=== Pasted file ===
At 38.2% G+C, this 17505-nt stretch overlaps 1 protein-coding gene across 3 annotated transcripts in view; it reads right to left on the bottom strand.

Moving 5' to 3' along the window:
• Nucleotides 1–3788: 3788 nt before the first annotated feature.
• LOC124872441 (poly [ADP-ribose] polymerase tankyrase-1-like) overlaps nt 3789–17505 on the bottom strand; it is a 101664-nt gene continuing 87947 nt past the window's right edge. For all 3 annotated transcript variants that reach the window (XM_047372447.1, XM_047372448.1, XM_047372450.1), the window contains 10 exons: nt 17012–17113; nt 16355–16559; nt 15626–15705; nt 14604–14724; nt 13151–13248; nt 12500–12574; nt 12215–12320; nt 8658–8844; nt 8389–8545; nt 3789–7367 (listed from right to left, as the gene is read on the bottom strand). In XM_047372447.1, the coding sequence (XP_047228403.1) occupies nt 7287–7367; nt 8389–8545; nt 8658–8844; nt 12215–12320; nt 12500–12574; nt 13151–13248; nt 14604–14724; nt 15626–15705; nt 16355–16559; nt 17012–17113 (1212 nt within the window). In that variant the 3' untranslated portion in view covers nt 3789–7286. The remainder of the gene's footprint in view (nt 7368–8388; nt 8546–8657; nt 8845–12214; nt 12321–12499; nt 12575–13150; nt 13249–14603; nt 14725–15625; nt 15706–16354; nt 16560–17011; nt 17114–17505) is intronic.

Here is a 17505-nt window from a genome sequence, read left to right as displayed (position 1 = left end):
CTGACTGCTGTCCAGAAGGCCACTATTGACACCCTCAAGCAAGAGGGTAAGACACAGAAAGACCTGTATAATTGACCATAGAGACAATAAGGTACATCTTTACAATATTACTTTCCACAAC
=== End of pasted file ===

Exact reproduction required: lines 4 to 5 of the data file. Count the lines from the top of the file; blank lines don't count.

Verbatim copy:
• LOC124872441 (poly [ADP-ribose] polymerase tankyrase-1-like) overlaps nt 3789–17505 on the bottom strand; it is a 101664-nt gene continuing 87947 nt past the window's right edge. For all 3 annotated transcript variants that reach the window (XM_047372447.1, XM_047372448.1, XM_047372450.1), the window contains 10 exons: nt 17012–17113; nt 16355–16559; nt 15626–15705; nt 14604–14724; nt 13151–13248; nt 12500–12574; nt 12215–12320; nt 8658–8844; nt 8389–8545; nt 3789–7367 (listed from right to left, as the gene is read on the bottom strand). In XM_047372447.1, the coding sequence (XP_047228403.1) occupies nt 7287–7367; nt 8389–8545; nt 8658–8844; nt 12215–12320; nt 12500–12574; nt 13151–13248; nt 14604–14724; nt 15626–15705; nt 16355–16559; nt 17012–17113 (1212 nt within the window). In that variant the 3' untranslated portion in view covers nt 3789–7286. The remainder of the gene's footprint in view (nt 7368–8388; nt 8546–8657; nt 8845–12214; nt 12321–12499; nt 12575–13150; nt 13249–14603; nt 14725–15625; nt 15706–16354; nt 16560–17011; nt 17114–17505) is intronic.

Here is a 17505-nt window from a genome sequence, read left to right as displayed (position 1 = left end):